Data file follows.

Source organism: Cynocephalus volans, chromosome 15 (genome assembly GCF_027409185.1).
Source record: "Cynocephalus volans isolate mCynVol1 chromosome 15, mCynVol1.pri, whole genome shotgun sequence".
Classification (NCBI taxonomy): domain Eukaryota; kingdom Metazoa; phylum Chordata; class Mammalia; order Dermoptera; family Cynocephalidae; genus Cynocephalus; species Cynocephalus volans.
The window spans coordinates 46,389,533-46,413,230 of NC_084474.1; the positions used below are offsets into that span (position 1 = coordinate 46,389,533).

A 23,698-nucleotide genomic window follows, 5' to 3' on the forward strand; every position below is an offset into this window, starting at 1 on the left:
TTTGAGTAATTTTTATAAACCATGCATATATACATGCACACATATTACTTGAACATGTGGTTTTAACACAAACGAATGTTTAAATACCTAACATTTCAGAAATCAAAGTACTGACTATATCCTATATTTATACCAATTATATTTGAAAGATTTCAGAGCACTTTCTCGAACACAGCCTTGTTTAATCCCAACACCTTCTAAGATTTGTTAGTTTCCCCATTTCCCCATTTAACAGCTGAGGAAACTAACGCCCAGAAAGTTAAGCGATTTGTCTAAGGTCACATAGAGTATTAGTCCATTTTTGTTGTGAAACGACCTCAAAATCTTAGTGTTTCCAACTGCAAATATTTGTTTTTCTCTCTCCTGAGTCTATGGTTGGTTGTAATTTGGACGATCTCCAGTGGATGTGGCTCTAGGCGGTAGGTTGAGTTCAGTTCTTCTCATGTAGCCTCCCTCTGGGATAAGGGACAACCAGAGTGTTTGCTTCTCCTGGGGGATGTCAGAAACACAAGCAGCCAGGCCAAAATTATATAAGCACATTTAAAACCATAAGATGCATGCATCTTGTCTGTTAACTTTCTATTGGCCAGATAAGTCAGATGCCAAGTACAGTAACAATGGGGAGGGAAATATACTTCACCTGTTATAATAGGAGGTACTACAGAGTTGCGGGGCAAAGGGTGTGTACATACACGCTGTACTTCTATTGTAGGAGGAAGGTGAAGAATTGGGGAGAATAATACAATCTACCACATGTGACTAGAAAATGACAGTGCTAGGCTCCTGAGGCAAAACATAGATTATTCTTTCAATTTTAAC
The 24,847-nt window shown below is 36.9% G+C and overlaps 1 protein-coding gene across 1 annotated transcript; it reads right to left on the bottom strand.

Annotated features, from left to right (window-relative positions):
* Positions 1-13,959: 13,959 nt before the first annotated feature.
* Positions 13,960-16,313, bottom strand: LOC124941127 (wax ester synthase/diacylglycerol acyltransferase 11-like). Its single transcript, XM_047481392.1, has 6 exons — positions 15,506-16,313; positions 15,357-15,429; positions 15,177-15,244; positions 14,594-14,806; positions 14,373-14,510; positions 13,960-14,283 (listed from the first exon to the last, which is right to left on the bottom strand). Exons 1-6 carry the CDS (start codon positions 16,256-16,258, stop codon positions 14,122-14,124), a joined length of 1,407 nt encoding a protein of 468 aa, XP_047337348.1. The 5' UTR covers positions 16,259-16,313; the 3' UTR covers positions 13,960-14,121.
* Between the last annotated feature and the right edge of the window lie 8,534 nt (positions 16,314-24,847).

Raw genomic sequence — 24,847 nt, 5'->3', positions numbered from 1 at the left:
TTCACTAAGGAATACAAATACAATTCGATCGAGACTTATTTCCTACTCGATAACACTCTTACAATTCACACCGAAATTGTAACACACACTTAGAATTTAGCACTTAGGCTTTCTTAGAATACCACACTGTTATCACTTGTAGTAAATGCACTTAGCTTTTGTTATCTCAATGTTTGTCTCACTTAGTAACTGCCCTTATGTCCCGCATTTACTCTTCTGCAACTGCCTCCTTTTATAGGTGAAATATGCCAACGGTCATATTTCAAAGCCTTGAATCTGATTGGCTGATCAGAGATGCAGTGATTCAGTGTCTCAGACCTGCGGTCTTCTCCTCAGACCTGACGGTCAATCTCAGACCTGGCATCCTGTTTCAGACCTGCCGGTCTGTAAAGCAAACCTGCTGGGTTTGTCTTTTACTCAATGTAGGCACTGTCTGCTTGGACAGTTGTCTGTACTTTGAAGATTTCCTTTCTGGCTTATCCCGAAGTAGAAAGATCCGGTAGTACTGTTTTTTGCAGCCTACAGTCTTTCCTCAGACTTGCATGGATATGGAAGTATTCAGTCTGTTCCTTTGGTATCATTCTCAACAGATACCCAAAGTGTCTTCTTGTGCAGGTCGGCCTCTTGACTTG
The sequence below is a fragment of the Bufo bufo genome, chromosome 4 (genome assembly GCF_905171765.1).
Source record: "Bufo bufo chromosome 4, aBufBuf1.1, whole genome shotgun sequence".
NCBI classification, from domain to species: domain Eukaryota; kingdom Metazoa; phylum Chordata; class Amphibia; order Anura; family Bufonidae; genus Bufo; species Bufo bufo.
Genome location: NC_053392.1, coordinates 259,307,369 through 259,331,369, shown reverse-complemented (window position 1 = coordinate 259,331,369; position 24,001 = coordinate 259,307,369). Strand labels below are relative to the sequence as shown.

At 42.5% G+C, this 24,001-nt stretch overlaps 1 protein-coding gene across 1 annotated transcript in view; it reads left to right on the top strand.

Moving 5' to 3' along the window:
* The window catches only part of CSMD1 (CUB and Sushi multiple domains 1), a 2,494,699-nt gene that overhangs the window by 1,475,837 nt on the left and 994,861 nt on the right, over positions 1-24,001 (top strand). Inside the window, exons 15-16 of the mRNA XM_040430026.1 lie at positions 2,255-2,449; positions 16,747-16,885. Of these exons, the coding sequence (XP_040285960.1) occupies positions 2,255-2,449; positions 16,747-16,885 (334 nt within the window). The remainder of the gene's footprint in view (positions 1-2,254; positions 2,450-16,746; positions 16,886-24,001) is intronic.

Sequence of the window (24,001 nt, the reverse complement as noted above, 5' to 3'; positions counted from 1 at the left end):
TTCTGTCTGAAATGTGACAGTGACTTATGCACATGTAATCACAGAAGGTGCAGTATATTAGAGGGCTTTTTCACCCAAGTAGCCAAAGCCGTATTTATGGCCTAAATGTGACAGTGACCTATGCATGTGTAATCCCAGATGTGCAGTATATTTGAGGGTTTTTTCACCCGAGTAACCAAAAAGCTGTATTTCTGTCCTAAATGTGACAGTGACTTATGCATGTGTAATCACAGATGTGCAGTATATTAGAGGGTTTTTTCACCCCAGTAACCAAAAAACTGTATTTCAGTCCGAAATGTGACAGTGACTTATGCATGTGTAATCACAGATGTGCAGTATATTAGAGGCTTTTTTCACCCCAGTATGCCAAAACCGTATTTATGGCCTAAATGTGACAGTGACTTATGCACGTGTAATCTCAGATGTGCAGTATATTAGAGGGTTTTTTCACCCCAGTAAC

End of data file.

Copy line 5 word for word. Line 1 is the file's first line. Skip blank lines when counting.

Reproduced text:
A 23,698-nucleotide genomic window follows, 5' to 3' on the forward strand; every position below is an offset into this window, starting at 1 on the left: